If the weather warms, and becomes sunnier, other crops may become possible: oranges, bananas, avocados? But if that happens apples, pears and even the type of grains that are grown here will not be successful. If the weather becomes more erratic, crops like cherries and peaches will be less reliable. Corn would be easier to grow in a warmer, dryer climate… but after only a few years of drought our forests become scary places, and the lovely trees start to suffer. And if rivers dry up, the fish will have more difficulty and the dams that generate much of our power will produce less electricity.
Environment: it affects EVERY aspect of our lives. From whether we go for a picnic in the summer, to how expensive it is to keep the house comfortable in the winter. It affects how much we have to eat, and whether we have anything left over to share. People in this area are quite generous, but can that last?
I don’t have answers today, just questions; some fears, a few hopes, and many dreams. I know that I will continue to look for ways to minimize our family’s impact on the environment, from being careful what we put in the septic system and use on our plants (we are an organic family for most things) to trying to minimize the electricity we use, to cutting down on trips in the cars and keeping them tuned up for better mileage. Recycling, reusing, sometimes doing without… all of these are ways we attempt to be a positive influence on the environment. Will it be enough?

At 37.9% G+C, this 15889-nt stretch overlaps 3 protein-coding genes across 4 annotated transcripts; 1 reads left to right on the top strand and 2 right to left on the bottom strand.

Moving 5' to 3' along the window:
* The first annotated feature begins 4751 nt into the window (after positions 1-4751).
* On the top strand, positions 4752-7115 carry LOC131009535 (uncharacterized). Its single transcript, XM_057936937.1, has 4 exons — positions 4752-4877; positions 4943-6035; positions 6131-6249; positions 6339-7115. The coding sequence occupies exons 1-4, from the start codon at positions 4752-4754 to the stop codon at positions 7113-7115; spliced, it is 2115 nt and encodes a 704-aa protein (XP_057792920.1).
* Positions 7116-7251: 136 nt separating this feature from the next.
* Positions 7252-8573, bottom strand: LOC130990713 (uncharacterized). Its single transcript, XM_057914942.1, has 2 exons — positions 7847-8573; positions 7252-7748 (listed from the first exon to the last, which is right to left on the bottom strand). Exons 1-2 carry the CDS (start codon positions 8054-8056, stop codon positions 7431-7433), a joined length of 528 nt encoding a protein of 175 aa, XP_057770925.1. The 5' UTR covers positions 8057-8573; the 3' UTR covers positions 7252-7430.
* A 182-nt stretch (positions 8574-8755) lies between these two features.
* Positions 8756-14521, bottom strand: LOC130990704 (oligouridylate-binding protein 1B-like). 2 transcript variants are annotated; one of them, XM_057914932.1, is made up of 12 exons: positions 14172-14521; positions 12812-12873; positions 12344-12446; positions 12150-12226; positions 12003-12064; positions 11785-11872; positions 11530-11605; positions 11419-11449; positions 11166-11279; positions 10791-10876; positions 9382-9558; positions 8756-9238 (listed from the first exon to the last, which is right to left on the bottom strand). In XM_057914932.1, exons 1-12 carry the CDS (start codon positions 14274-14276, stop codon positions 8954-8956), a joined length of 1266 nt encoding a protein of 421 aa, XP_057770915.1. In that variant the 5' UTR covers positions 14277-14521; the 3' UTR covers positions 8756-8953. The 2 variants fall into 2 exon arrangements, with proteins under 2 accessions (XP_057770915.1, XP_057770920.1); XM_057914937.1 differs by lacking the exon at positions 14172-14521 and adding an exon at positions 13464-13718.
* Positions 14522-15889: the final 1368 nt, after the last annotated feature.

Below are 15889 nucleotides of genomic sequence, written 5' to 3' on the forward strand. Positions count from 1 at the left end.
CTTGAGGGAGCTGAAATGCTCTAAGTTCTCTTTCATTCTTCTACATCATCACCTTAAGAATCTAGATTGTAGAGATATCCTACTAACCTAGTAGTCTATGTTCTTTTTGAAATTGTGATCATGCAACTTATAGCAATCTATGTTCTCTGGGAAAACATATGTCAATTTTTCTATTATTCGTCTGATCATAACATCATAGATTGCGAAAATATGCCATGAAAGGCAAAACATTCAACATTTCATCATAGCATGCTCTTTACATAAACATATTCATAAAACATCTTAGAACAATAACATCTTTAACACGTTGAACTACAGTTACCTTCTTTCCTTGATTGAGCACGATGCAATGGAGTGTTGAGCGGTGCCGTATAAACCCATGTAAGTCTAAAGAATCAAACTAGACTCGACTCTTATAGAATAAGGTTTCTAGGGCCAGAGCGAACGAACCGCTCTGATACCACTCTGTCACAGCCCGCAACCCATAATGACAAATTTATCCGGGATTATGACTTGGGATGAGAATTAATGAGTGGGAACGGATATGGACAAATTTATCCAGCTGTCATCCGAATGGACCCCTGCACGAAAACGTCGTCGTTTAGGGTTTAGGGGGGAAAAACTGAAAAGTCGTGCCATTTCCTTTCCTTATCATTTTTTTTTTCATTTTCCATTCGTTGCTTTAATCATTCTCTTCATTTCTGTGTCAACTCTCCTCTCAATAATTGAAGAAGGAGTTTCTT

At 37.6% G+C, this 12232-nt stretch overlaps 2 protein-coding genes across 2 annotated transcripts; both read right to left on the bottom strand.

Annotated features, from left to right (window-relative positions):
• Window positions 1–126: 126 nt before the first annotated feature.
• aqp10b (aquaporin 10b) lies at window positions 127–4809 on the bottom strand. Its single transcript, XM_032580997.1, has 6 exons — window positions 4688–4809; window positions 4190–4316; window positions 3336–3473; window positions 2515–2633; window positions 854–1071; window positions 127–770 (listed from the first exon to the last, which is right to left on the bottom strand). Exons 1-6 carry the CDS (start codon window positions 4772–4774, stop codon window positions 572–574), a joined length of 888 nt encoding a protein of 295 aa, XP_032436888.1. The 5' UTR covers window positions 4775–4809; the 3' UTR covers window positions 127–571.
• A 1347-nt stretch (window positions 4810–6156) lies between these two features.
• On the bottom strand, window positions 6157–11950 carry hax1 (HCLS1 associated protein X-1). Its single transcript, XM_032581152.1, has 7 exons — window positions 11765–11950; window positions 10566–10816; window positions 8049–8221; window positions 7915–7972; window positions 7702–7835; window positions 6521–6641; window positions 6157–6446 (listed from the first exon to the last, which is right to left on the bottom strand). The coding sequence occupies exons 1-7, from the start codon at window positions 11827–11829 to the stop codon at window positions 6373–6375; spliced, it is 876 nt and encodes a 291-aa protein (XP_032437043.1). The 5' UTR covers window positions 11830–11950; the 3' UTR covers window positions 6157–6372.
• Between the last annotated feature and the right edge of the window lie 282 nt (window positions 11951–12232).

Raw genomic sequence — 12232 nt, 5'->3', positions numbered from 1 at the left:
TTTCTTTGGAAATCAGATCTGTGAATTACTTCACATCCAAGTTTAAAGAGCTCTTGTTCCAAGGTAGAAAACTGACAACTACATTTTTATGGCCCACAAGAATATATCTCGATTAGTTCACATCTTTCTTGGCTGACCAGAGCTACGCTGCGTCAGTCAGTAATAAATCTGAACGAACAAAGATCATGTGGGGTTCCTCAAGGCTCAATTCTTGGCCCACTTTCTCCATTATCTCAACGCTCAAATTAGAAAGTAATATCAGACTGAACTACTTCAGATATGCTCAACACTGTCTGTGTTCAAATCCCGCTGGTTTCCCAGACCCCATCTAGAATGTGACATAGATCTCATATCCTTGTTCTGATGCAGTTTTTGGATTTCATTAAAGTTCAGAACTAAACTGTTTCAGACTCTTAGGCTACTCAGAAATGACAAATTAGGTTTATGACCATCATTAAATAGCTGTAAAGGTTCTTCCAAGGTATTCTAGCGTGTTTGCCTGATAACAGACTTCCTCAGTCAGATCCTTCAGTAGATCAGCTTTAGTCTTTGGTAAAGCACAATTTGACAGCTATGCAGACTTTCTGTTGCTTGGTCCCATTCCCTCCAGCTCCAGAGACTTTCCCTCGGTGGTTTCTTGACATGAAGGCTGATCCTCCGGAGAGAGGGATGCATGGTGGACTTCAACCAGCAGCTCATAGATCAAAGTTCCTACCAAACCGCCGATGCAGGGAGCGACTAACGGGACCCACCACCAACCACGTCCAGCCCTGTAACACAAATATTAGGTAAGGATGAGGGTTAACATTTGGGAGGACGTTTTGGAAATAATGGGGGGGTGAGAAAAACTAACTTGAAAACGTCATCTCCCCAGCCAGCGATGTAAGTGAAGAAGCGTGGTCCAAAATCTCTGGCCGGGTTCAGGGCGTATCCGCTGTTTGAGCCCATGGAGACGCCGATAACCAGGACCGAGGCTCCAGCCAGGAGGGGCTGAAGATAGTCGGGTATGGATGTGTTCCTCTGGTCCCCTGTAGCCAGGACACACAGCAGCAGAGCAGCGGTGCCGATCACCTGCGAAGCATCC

Only time will tell. Our family will continue to “reduce the things we purchase new, reuse what we can, and recycle as much as possible.” I am optimistic because I think we are adaptable: not just my family, but our species. I think we will find ways to grow enough food, to stay cool enough in the summer and warm enough in the winter, to enjoy a few of the nicer things we have come to expect. I really hope the internet will continue to be available! Mostly though, I believe that our world will find ways to be beautiful and healthy. I hope my descendants will be able to look back at us someday and say with pride, “Stidmama and her family were good citizens of the planet.”